How to move jQuery script to the Footer

As default, WordPress actions put the jQuery scripts in the header of all HTML pages however, sometimes it is necessary to move these scripts to the footer of the page but a simple movement is impossible. As jQuery script (and dependents) is defined by WordPress during the first steps of its loading, when you try to redefine later its output through wp_enqueue_script( ..., $in_footer TRUE ) or similars, you haven’t got any result.

Designing a new feature, with jQuery!

There are some methods to make this change, some more risky, others more conservatives. Today, I’m going to show two methods very simple and quite conservative based on just one function. It’s all you need.

First method

The first method is based on changing the array var $extra[] of some elements of the array registered[], that’s one of the properties of the class WP_Scripts. In our case, we’re going to add a new element called group to the array $extra[] that’s included in all elements of the array registered[]. See one the example of the class WP_Scripts

class WP_Scripts $wp_scripts {

    Any $property_1
    Any $property_2
    ... // Some other properties

    Array $registered {
        'element_1 => Array {
              string $handel
              string $src
              ... // Some other vars
              Array $extra {
                  Int $group
             }
        }

        'element_2 => Array {
              string $handel
              string $src
              ...
              Array $extra {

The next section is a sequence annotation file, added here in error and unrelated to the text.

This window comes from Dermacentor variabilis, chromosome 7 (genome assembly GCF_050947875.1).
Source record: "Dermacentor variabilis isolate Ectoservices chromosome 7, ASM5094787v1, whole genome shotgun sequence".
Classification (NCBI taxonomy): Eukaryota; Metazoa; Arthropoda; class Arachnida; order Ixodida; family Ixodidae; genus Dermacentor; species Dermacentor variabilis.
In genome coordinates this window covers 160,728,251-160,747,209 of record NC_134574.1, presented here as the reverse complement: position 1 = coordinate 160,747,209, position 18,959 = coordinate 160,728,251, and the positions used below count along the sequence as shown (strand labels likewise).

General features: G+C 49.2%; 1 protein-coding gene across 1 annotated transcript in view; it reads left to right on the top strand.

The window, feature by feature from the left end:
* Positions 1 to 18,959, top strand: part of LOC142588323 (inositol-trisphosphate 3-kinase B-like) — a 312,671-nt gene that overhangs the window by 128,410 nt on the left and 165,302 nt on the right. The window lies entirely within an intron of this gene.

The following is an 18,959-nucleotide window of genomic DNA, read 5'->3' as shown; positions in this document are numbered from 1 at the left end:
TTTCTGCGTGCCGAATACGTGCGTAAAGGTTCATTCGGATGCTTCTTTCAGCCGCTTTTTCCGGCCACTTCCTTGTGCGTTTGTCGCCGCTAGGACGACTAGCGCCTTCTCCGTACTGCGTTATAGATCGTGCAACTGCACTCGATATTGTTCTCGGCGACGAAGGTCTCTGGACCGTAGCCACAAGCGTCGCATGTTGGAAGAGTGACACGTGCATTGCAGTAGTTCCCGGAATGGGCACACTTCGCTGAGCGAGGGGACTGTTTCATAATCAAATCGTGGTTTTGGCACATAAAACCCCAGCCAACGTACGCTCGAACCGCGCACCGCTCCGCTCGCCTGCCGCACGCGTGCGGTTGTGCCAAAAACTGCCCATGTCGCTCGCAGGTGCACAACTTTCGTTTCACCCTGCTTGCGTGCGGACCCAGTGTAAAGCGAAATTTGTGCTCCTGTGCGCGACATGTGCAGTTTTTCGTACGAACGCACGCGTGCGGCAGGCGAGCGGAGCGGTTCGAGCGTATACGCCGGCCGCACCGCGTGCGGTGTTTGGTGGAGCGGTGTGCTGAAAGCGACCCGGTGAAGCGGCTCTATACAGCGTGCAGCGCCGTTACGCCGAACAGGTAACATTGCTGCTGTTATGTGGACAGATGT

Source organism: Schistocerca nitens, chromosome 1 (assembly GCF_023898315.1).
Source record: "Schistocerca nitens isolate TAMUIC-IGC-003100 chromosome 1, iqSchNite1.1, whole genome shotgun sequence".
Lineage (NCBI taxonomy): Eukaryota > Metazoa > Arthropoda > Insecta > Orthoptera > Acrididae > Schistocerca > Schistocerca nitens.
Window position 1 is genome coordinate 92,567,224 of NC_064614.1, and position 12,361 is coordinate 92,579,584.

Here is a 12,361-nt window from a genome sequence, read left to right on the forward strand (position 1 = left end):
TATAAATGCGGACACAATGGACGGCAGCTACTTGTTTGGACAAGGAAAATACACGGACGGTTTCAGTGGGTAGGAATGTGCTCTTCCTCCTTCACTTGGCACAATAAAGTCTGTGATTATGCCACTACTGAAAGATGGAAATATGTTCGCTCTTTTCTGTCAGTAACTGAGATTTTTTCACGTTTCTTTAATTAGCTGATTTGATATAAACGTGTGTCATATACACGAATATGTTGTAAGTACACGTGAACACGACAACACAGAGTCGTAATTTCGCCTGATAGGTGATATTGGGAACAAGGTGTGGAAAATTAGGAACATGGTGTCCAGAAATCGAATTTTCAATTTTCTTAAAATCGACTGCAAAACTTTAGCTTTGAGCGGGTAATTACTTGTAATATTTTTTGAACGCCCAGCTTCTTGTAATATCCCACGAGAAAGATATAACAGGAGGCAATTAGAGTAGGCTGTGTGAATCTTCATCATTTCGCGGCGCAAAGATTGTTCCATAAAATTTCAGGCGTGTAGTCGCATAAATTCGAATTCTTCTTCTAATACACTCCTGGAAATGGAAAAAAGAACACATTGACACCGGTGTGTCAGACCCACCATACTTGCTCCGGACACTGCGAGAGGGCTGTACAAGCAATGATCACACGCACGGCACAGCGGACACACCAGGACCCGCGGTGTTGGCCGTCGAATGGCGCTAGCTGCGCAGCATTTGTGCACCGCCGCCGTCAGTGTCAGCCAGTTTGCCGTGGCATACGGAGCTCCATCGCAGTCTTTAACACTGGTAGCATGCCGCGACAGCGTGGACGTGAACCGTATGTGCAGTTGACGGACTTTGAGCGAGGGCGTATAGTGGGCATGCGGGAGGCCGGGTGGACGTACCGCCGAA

Int $group
             }
        }

        ... // etc.

        'element_n => Array {
              string $handel
              string $src
              ... // no extra for this script, for example
        }

    }
    ... // Some other properties

}

For doing this, as the array registered[] is accessible by a named key, we can use a very simple function, something like that:

<?php
function send_jQuery_in_footer () {
    global $wp_scripts;
    $wp_scripts->registered['jquery']->extra['group'] = 1;
    $wp_scripts->registered['jquery-core']->extra['group'] = 1;
    $wp_scripts->registered['jquery-migrate']->extra['group'] = 1;
}
add_action ( 'wp_head', 'send_jQuery_in_footer', 1, 0 );
?>

With this simple function we do actually change the behaviour of the output because all the elements related to the jQuery module are marked as in_footer, ie, group = 1.

See that it’s not enough redefining just jQuery script. After all, the WordPress jQuery script is just a trigger empty script for enqueueing jquery-core and jquery-migrate –the real scripts– so, if these two last scripts are not redefined too, then jQuery will keep in header because of this, it’s necessary to change the value for the three scripts: jQuery, jQuery-core and jQuery-migrate.

By the way, it’s always better, if you write this little function, to add a if ( ! is_admin() ) before the action because we don’t want to interfere with the WP admin interface so the final code would be like.

<?php
function send_jQuery_in_footer () {
    global $wp_scripts;
    $wp_scripts->registered['jquery']->extra['group'] = 1;
    $wp_scripts->registered['jquery-core']->extra['group'] = 1;
    $wp_scripts->registered['jquery-migrate']->extra['group'] = 1;
}
if ( ! is_admin() ) add_action ( 'wp_head', 'send_jQuery_in_footer', 1, 0 ); ?>

This is the basis of the change, to add the var group and set it up to 1, for moving each one of these scripts to the footer of the page.

Refining the function

But now, instead of dealing directly with $wp_scripts->registered[] array –it’s always dangerous–, we’re going to use the correct way for changing the properties of any script element of this array using the method add_data() included inside the class WP_Dependencies. So, the final function will be this next: